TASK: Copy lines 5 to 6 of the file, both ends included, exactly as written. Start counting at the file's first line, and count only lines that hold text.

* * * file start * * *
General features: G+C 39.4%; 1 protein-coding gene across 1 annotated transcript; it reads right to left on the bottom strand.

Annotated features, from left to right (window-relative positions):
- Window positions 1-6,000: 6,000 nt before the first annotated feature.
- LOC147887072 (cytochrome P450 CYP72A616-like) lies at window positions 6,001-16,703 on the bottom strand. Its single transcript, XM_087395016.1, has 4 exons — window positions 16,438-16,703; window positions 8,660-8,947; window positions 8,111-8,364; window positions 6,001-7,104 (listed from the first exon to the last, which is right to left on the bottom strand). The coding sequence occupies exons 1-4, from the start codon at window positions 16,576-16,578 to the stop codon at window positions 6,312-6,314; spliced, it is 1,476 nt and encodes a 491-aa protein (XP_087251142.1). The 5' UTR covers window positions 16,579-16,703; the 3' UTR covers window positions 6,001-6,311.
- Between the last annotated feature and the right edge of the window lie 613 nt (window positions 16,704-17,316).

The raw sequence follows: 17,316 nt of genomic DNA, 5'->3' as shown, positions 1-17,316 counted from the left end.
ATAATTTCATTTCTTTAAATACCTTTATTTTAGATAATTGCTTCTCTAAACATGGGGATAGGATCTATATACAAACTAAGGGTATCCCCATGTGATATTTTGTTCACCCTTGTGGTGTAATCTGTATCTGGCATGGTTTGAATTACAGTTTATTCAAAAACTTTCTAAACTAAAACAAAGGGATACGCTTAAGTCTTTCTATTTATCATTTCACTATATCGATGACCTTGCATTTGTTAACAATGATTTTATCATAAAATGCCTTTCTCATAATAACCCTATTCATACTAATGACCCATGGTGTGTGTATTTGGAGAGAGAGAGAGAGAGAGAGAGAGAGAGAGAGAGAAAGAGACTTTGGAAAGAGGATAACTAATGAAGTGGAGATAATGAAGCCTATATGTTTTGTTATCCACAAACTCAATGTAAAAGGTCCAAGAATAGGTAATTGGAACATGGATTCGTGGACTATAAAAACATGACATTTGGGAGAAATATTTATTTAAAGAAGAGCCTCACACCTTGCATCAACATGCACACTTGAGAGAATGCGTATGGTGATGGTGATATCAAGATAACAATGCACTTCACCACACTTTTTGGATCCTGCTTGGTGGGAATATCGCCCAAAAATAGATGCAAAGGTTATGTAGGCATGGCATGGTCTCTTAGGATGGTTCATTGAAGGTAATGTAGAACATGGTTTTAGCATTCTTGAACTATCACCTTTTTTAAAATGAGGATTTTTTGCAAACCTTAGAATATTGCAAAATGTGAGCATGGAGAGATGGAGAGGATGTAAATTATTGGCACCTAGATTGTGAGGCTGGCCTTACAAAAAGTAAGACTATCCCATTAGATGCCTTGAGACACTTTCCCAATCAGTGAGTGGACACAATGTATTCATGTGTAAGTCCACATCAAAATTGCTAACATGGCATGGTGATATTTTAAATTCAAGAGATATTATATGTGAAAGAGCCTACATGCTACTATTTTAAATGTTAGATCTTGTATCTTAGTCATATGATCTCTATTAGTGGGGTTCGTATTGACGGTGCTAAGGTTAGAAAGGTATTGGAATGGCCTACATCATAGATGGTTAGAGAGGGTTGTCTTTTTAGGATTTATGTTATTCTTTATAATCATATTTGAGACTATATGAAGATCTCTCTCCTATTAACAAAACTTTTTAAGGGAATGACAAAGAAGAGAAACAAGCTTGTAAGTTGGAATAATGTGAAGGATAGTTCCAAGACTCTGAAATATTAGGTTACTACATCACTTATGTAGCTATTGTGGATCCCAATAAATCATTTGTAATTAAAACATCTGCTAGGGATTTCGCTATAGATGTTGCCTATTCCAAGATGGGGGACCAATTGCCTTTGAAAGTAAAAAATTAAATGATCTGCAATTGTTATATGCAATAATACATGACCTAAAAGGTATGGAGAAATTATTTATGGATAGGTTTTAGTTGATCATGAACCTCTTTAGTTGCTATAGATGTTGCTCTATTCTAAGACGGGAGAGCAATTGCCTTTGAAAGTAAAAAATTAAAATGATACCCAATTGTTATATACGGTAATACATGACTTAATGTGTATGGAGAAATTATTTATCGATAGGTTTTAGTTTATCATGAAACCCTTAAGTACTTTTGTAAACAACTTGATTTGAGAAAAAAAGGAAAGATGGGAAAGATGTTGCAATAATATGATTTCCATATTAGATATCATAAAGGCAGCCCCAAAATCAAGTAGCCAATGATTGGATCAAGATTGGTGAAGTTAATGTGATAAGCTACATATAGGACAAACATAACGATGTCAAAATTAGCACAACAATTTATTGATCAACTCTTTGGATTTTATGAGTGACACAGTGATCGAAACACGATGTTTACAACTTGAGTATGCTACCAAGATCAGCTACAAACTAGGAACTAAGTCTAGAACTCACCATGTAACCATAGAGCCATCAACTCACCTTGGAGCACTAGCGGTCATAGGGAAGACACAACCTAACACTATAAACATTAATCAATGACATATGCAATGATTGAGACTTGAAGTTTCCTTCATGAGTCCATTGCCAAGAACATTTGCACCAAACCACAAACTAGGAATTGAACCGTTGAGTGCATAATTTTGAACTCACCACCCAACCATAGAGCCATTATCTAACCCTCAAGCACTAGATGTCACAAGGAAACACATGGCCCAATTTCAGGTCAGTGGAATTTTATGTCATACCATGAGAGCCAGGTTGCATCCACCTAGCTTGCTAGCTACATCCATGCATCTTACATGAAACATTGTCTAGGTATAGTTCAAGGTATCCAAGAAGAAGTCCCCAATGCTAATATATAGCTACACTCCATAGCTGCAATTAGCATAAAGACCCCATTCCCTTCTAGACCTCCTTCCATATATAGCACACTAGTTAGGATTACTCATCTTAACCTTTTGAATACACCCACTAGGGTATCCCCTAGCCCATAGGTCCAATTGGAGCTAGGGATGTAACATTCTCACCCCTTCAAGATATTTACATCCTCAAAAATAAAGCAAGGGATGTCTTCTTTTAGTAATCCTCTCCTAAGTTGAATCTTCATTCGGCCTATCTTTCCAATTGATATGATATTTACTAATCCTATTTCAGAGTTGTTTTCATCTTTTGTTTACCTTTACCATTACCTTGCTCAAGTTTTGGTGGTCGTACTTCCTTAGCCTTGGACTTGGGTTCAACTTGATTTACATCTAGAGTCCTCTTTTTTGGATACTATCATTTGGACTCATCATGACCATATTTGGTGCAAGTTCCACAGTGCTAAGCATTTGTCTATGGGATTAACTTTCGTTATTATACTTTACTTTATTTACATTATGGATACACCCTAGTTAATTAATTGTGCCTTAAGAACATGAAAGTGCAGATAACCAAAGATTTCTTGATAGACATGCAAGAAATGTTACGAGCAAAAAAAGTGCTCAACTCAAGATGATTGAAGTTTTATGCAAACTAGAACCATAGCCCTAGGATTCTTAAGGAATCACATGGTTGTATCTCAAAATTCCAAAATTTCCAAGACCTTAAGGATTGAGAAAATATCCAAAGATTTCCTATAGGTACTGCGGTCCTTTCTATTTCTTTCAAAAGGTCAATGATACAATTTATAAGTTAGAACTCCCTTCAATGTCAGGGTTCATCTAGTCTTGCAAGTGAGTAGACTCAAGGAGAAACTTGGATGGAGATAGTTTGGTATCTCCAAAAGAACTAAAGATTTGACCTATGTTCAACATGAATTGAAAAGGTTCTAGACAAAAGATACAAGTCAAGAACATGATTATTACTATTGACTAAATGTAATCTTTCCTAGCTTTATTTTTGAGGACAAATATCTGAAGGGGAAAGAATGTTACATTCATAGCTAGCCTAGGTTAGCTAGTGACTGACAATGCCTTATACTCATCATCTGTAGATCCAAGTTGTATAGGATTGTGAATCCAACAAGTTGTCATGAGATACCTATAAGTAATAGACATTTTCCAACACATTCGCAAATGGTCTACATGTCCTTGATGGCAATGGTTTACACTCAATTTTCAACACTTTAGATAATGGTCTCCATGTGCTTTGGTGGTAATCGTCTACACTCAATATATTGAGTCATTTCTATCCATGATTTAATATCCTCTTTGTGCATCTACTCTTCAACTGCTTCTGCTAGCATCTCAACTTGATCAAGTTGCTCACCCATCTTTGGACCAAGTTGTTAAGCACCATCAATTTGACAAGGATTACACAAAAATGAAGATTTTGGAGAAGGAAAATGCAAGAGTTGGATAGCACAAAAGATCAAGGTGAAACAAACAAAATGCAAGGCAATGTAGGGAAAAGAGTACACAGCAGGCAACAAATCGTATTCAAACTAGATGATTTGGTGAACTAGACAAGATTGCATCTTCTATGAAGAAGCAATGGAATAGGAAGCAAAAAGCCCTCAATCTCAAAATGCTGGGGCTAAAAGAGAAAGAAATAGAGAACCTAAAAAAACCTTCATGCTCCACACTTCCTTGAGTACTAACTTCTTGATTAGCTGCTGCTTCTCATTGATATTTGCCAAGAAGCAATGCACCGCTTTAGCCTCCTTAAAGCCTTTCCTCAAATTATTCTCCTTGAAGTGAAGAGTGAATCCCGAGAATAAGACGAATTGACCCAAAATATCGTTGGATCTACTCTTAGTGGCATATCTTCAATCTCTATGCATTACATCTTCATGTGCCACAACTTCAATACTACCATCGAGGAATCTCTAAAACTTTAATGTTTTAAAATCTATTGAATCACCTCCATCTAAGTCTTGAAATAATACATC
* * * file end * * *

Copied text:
- Between the last annotated feature and the right edge of the window lie 613 nt (window positions 16,704-17,316).

The raw sequence follows: 17,316 nt of genomic DNA, 5'->3' as shown, positions 1-17,316 counted from the left end.